From three-dimensional fetish objects to tactile sculptures of female goddesses and fabric paintings predicting the end of time, several contemporary artists are using fabric, cloth and fibre in diverse art practices. It’s high time therefore that the conversation around textile and fibre art moves beyond rigid categories like art and craft, domestic and public realms, feminine and masculine impulses, and instead focus on form, concept, aesthetics, gesture and fate. In order to do this, we must admit our mistakes – our biases that led to the writing of dominant, largely male art histories. In the marginalization of the feminine, the queer, the economically and socially disadvantaged people, a large part of our history has got erased and fallen short of depicting the simultaneity, the depth and the nuances of complex expressive practices.
While this may take many years to annotate, correct and fix, we must constantly remind ourselves of what was overlooked. Since we talk about textiles we must also talk about the problem of conflating craft and domesticity. Textile and fibre art have long been dismissed as feminine, domestic and decorative modes. This prejudice was most acute towards women, who had, over decades, developed challenging conceptual practices across a variety of contexts, materials and techniques. Most of fibre and textile art are inflected by gender (and colonial) experiences. Practices of labour, affects of waiting and care, accidents of tear and recuperative customs of repair are pre-inscribed in the medium. In its firmness and fluidity, fall and folds, is a potent historical plane, charged with material from the past and ideas that are contemporary. Embedded here is a record of evolution and disagreement, a forging of new languages and vocabularies.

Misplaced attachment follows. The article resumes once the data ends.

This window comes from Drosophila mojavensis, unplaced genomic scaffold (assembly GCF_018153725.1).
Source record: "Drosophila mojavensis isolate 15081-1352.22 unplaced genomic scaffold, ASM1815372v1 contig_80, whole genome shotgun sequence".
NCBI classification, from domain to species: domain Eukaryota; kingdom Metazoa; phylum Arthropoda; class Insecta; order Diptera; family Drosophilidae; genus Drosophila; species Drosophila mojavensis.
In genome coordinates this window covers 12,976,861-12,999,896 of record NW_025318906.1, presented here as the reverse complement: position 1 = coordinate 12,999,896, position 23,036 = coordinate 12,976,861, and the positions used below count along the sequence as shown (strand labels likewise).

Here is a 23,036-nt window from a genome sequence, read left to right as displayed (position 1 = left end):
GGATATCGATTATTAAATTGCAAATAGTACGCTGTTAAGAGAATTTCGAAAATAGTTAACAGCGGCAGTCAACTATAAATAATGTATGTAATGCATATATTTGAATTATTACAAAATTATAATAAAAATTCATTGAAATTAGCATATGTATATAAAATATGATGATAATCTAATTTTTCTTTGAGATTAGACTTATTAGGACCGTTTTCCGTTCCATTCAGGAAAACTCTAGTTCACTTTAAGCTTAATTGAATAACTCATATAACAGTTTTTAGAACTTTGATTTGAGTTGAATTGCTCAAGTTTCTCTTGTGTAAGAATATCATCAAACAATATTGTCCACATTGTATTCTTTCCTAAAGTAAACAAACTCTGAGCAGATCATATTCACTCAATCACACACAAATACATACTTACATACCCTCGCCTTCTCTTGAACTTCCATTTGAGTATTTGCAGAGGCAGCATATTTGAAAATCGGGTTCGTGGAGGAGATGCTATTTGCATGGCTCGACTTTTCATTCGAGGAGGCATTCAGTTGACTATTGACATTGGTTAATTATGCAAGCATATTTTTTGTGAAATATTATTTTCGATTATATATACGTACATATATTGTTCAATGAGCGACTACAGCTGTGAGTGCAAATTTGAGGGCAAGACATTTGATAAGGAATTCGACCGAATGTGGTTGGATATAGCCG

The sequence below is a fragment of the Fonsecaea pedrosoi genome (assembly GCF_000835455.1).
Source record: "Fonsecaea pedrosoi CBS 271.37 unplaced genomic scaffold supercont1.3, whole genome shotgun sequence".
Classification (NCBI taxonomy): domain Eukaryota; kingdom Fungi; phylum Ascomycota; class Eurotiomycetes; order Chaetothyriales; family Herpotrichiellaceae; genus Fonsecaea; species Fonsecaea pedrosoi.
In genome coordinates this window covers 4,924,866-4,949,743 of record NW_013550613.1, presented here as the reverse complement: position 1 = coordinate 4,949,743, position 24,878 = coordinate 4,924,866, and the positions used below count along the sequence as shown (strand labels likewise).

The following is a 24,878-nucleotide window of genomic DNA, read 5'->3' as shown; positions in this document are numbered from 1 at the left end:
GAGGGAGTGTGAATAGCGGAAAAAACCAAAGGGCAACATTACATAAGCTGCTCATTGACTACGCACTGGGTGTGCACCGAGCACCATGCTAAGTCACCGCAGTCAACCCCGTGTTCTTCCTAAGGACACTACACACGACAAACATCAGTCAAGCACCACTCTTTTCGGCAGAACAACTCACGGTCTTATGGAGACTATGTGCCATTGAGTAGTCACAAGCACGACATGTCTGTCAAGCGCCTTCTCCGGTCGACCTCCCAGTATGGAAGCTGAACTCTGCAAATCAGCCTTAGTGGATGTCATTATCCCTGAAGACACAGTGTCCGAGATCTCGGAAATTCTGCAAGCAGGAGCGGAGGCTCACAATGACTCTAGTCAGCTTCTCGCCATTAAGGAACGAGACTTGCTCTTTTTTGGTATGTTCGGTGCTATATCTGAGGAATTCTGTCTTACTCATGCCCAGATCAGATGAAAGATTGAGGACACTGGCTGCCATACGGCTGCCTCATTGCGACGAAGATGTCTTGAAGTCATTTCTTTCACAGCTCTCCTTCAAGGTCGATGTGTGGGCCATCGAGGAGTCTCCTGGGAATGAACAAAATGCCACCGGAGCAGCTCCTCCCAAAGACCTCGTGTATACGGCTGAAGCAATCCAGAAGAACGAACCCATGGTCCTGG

In these acts of weaving the future and preserving the endangered, lie the resistance and resilience of textiles – a firmness and malleability that material histories offer. It is to this advantage that Mrinalini Mukherjee (1949 – 2015) surrendered her forms – natural, yet wild and vulnerable, and fecund. In the technique of laboriously knotting by hand, Mukherjee often relied on chance and instinct. There was no loom, just handmade armatures to conjure and switch at will.
Mukherjee grew up between the Himalayas and the arid forests of Santiniketan, watching her parents Leela and Benode Behari Mukherjee at work. She later studied mural-making under K. G. Subramanyan in Baroda. This, along with her friendship with Jagdish Swaminathan, was crucial to her recognition of the natural world as a mine of metaphors. A local variety of hemp called ‘shani’ – stretched and tightened – went into the making of her ‘deities’, large and commanding. Mukherjee experimented with fibre, jute and hemp at a time when these materials were not used widely by other Indian artists. Her semi-abstract fibre sculptures explored the power of the divine. They were also conspicuous expressions of female sexuality, with their several undulating folds and contours concealing and revealing vaginal openings. In her free weave was the possibility of becoming, an interpretive evolution that seemed to continue well after the work was finished and hung. Hanging also offered freedom to her entities, as they navigated space, touching and sometimes folding out over the ground. Her sculptures were always aware of their connection to the earth and its force of gravity; the language of exploration was intuitive, instinctive and erotic.
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An artwork that is conceived as a 30-year project, beginning in 2010 and ending in 2039. This text combines prediction (in italics) and chronology.
THE LANDSCAPE WITHIN
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